Preschoolers: Competent & Capable as They Discover

Preschoolers: Competent & Capable as They Discover

Our children are capable, competent beings from birth. Often the struggles we find ourselves caught in with our children can be eased by recognizing and honoring their age appropriate capabilities. And with their capable, competent selves appreciated and affirmed, we can now build a strong foundation for the future independent and successful adult we all hope for.

This continuing series at Positive Parenting Connection will be covering the different ages & stages from Babies on up, bringing you great information about each phase of childhood. Part one was about Babies, Part two Toddlers.

This is part three: Preschoolers

preschoolcompetent

Threes, fours, and fives—wow. The growth in these years is astounding and due to this we are often caught trying to catch up with just how capable and competent they are. Preschoolers can:

• Use their imagination and truly pretend. Our job? To give them plenty of lengthy times to play without our direction. Just play—this ability to imagine and create needs time and space to nurture and is essential for optimal brain growth and all future learning.

• Express themselves loudly and exuberantly! Rather like a volcano exploding at times. Giving them the space and opportunity to be loud and exuberant respects this energy in them; steering them gently towards appropriate expression is our job. “I can see you are really, really mad. Letʼs stomp our feet extra hard down the hall and get your mad out!” “Quiet voices are for the library. I can see you really want to use your loud voice. Letʼs head outside and you can be as loud as you want.”

• Share! Watch this emerge from turn taking to really playing with another, freely trading back and forth and imagining together. Is it a bit reactive at times? You bet—necessarily so. Sharing comes with feelings of disappointment, frustration, patience, joy. Notice it, affirm it, and do your best to stay out of it. Preschoolers are quite good at figuring things out when adults stay on the sidelines instead of in the mix, “Looks like you both are wanting to use the truck. What can you do about that?”

• Take care of their bodyʼs needs quite well, from toileting to bathing to eating. Give them lots of opportunity to wash themselves (and do your best to let go of perfection),choose and prepare their own snacks, decide how much of their meal they want to eat until they feel done. Our job? Ask questions such as, “Would you like help in the bathroom? Let me know if you do.” “You feel full? Okay. Iʼll save your plate in case you change your mind later.”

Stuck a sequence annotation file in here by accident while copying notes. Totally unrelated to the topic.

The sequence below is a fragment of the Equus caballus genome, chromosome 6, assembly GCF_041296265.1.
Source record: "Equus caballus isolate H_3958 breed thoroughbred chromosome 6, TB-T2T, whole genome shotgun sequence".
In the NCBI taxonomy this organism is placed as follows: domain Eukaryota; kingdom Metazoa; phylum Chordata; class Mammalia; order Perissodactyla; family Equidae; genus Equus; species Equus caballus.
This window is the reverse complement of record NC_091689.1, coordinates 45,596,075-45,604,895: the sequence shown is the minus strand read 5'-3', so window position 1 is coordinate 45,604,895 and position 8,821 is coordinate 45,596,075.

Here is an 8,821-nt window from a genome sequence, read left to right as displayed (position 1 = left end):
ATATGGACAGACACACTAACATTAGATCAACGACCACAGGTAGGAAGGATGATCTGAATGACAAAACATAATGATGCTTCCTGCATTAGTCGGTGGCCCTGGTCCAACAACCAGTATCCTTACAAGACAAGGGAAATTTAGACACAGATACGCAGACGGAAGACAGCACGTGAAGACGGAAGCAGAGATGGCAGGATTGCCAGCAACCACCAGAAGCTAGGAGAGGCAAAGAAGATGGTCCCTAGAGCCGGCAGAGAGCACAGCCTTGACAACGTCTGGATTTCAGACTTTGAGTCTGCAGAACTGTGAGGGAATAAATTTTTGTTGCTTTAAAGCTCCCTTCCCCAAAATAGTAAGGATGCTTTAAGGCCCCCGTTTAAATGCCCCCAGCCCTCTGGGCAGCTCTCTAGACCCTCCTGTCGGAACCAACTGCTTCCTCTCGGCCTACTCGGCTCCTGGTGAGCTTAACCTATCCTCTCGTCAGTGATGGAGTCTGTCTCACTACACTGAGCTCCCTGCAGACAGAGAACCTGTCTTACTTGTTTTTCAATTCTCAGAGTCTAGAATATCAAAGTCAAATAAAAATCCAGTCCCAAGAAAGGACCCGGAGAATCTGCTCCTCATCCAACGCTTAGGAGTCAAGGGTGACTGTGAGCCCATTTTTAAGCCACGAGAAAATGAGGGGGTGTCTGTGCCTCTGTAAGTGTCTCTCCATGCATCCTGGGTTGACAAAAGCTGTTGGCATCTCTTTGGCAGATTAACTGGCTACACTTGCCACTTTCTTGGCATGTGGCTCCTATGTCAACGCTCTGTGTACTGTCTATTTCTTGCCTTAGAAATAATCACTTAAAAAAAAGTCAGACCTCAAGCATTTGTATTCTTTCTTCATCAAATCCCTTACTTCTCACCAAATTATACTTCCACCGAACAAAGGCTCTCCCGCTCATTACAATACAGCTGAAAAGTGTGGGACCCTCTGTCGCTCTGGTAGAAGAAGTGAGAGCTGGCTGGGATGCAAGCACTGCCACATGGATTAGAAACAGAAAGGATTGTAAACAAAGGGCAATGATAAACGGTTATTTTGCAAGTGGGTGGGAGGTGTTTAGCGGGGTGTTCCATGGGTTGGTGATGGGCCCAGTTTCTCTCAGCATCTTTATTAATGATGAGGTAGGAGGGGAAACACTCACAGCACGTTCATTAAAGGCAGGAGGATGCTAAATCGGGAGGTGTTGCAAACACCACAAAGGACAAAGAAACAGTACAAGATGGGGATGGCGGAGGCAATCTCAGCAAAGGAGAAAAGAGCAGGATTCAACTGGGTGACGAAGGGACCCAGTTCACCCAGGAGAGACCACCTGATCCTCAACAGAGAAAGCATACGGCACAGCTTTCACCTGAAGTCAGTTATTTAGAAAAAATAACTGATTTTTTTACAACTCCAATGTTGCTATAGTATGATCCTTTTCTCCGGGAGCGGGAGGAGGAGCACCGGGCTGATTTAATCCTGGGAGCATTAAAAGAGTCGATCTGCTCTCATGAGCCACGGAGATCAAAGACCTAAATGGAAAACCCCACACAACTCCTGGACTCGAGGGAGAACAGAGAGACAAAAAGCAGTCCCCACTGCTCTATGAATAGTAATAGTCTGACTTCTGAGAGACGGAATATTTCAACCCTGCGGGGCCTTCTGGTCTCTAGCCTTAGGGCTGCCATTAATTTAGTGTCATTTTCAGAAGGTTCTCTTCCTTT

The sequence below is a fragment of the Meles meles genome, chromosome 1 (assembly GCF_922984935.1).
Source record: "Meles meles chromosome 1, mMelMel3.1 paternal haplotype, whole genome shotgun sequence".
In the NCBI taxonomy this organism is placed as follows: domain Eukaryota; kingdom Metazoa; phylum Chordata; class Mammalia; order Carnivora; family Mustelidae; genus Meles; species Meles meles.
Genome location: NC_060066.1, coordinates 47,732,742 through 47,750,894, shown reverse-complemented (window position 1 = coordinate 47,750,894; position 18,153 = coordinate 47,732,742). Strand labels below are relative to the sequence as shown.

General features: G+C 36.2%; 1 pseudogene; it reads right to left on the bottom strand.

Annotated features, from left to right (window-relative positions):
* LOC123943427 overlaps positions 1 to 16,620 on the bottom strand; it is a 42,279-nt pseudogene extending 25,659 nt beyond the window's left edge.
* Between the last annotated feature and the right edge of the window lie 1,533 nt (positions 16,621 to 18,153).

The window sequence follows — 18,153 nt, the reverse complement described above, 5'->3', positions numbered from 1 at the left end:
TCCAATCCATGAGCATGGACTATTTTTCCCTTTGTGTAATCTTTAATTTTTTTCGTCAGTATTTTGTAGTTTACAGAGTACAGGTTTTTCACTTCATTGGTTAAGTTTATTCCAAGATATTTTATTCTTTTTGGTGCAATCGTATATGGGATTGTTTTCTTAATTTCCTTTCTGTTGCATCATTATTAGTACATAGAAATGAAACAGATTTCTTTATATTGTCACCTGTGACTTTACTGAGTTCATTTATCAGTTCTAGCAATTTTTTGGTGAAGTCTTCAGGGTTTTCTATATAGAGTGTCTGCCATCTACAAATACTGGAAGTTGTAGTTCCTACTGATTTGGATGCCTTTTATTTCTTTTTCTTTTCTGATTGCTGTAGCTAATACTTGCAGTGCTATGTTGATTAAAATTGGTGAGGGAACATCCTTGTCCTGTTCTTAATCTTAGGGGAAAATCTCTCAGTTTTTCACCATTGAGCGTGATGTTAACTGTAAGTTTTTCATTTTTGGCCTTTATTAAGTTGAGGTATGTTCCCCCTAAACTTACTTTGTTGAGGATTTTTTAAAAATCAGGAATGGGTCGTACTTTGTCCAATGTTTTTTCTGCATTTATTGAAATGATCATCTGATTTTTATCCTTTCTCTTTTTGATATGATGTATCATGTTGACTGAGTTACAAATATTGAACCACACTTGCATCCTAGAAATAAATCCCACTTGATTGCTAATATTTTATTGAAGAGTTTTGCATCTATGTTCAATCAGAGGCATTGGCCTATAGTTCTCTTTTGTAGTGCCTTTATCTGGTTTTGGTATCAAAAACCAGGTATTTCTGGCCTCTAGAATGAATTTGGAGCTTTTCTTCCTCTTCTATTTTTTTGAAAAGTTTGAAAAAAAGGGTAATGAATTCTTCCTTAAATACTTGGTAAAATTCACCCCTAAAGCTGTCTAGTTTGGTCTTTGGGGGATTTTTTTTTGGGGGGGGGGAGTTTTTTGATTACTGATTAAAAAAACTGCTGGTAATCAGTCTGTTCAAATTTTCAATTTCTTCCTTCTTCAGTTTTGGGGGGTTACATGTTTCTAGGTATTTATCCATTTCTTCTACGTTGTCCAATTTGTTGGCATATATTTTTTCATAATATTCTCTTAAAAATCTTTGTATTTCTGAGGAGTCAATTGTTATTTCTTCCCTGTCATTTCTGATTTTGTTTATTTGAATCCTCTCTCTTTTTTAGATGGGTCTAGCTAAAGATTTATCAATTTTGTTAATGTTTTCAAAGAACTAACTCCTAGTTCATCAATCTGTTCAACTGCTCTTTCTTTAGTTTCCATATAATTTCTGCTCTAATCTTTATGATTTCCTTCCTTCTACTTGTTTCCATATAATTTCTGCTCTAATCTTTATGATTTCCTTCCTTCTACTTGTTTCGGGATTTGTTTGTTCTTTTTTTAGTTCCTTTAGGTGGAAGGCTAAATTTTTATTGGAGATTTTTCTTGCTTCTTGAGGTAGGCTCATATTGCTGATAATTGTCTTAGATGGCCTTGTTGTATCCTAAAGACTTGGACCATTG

• Cook, clean, create. Include them often in meal preparation—show them the recipe, let them measure things, help them stir things in the frying pan; include them in chores—they like to feel a part of what makes a family and home work. Show them how to work with tools—hammers and nails, screwdrivers, paint—real and meaningful work.

Preschoolers need our calm, consistent, caring interactions; our affirmation and naming of their BIG feelings; our focus and celebration of their abilities rather than the results of their attempts.

Be amazed by your preschooler—and up the ante on choices and opportunities to be in charge of themselves.

As you focus on preschoolerʼs capable, competent self, your child can feel more in charge of her self and respected and encouraged by you—truly empowered! From this place of empowerment you will discover your job gets easier, your relationship more joyful, family life richer.

Celebrate your childʼs abilities today!

About the Author
Alice Hanscam is a PCI Certified Parent Coach®, Certified Screamfree Trainer, and owner of
Denali Parent Coaching. Visit her website at www.denaliparentcoaching.com or contact her at
868-6933 or [email protected] for more information.

Related Posts Plugin for WordPress, Blogger...
The following two tabs change content below.
Alice is a PCI Certified Parent Coach® with a B.A. in Child Study and a graduate level certification for coaching through the Parent Coaching Institute and Seattle Pacific University. She is a proud mother of two (nearly) grown daughters who are spreading their wings and leaving smiles behind as they go. Click here to purchase Alice's new book: Parenting Inspired: Finding Grace in the Chaos, Confidence in Yourself, and Gentle Joy along the Way

Leave a reply

Follow Us

Copyright Notice: It is not permitted to copy, re-blog or distribute contents without prior written permission from the Positive Parenting Connection.